My Garden

Olive Hanna

I live in my garden,
and my garden lives in me.

When I was young, my mother said of me, “I don’t know what to do with Olive. She is like many pieces of wool, not enough in any piece to knit anything.” I could not have described myself better. Being good at many things but not great at any perhaps served me best. I see my life as a gift to share: a tapestry of love for people and nature woven by time in a quiet and joyful heart, forever open to change.

Growing up in Ireland, at no time did I think of myself as a gardener. However, I do remember a single pink rose bush, near the blue front door of our red brick railway house. Every year without fail, it managed to produce a cascade of fragrant pink roses. Their heavenly scent floated on the air into my young heart as I entered and left our home.

I don’t ever remember having a conversation with my mother or father about what roses or any flowers in our garden needed in order to stay healthy and grow. It was more a case of observing what was done.

When our local bakery came once a week to deliver bread, the horse-drawn cart would stop first in the entryway between the two front rows of red brick houses built by The Great Northern Railway Ireland for employees like my father. It was a good spot for the horse to rest and for my mother with the women in our area to easily come through their backyard gates to buy. Once the cart doors closed on the divine smell of freshly baked cakes and bread and all sales were completed, the horse and cart slowly moved up the entryway to the next stop.

It was not unusual then, once the horse had moved on, to find dung left on the ground. As a child I thought it very normal to see my mother hastily enter our backyard and, within minutes, return with a bucket and shovel to pick up the precious droppings. In no time at all, the bucket was emptied at the base of the rose bush by the front door. I supposed as a child, the world was not a complicated place so no questions were asked by me; and the rose bush thrived.

Reflecting on that early childhood, I remember the joy of just being outdoors in nature, the long sunny days when school was out, sliding with friends on pieces of cardboard down the banks of the hill separating the Drogheda Railway Station on one side and the neatly arranged rows of red brick houses on the other. The tall lush summer grass and devils bread easily gave way to each cardboard rider until the ground was flat and the cardboard green and shiny. The scent of freshly bruised grass wrapped itself around us at the bottom of the hill where we got up again to make another climb and ride, the energy for which was boundless.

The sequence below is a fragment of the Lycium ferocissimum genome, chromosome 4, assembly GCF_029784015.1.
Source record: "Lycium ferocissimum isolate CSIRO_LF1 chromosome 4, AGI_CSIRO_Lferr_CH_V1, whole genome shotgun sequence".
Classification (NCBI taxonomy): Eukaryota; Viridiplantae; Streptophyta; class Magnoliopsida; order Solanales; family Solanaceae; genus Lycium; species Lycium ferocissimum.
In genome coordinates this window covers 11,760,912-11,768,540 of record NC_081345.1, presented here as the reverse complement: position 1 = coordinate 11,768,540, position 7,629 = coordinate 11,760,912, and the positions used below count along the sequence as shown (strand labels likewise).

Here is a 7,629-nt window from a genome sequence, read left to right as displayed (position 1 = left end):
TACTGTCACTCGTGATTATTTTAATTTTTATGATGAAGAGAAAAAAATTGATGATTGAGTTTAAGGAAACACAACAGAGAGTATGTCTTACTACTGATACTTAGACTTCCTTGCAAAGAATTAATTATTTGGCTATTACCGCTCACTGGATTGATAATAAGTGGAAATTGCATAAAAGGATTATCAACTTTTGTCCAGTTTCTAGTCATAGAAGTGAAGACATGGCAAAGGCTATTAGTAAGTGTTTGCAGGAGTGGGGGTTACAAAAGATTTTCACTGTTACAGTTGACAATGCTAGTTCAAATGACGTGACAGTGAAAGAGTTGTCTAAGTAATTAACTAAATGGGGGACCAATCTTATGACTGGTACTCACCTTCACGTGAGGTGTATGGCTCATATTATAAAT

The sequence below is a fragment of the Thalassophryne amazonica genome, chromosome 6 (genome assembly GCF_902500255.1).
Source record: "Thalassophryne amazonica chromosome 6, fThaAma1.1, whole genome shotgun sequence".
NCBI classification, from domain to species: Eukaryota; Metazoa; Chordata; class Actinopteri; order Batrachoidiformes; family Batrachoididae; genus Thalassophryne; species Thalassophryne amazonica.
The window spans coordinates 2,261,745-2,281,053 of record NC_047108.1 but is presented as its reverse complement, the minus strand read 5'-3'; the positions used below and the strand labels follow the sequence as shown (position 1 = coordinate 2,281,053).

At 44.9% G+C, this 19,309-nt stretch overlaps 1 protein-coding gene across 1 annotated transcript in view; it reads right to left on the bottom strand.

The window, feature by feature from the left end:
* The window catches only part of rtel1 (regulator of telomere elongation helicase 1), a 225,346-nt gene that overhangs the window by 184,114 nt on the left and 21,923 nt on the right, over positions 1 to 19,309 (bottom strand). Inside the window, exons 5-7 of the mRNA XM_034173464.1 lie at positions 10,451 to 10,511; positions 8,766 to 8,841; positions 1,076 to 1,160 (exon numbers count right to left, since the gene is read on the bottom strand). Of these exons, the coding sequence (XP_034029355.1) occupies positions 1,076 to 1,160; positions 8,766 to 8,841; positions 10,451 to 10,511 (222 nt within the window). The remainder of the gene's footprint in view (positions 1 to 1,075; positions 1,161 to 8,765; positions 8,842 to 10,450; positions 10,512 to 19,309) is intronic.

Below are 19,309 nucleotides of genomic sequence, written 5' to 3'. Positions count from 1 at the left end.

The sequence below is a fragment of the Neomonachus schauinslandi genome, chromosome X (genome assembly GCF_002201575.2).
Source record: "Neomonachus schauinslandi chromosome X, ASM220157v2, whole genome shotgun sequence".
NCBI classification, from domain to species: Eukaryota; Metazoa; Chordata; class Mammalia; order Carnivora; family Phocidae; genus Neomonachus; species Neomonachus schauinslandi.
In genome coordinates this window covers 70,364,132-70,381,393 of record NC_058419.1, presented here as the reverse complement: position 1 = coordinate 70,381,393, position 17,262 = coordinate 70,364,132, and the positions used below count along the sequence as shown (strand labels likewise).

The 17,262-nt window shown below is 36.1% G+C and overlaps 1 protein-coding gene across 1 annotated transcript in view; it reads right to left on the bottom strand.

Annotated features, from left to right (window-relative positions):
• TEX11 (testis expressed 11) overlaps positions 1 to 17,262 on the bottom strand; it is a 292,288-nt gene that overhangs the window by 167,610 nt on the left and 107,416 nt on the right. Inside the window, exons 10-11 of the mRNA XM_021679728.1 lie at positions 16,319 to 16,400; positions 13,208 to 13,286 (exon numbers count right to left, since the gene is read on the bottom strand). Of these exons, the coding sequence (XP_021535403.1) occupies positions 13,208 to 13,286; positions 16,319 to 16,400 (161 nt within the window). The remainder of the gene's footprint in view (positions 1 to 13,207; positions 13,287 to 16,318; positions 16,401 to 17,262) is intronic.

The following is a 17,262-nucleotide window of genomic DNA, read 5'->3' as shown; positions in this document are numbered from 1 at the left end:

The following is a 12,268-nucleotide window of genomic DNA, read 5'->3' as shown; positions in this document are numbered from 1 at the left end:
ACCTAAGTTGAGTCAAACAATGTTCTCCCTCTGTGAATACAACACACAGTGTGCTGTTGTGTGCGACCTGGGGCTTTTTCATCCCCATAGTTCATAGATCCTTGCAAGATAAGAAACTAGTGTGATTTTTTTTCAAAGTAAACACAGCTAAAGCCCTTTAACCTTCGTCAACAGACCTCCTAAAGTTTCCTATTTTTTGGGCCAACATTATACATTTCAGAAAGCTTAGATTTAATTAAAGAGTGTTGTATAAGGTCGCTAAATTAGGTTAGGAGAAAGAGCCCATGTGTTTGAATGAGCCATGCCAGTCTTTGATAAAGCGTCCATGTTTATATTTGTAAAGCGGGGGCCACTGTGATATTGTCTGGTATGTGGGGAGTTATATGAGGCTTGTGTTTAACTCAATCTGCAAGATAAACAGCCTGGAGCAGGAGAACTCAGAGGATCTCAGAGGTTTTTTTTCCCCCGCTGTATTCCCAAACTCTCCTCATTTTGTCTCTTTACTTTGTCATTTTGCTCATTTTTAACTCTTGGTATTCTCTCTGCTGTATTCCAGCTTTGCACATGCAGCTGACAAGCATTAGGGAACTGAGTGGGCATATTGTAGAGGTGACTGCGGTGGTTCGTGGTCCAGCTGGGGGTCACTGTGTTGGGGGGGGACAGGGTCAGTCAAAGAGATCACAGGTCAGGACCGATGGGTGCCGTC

I remember our family trips to the seaside, jumping over salty waves in the warm sunshine or searching for seashells along the strandline. In time, hunger forced us to the shore for tea made on an open fire, and sandwiches eaten with great relish on the soft, warm sand. Sun and sandwiches and my mother’s freshly made tea tasted all the more delicious as we sat together watching the waves endlessly racing towards us in what felt like eternal bliss. Until, weary and content, by train on serpentine tracks, we headed back home to fall fast asleep.

Yet, when it comes to my love and awe of nature there is another memory more magical and eternally fresh in my mind: at the age of seven, walking through the woods with my father at a nearby private estate. As locals, we knew we were welcome to walk the woodlands surrounding the property, a favourite walk of my father’s. I still remember the sunlight fingering the treetops in search of space between the leaves to reach beneath the canopy to the woodland floor where the small trees grew and flowers bloomed.

On one such walk, noticing my gloveless hands were cold, my father took a single shiny leaf, placed it on top of his newly lit pipe and after a few puffs, placed the warm leaf between my little hands. I smiled, looked up at his face and, in that moment, the connection was made.

The woods, the tall trees and fingering sunlight, the warm leaf, the love and the feeling of being loved – a soft magic moved inside me, connecting me to all that was around. To all inside me.

I am still moved when I think about that moment.

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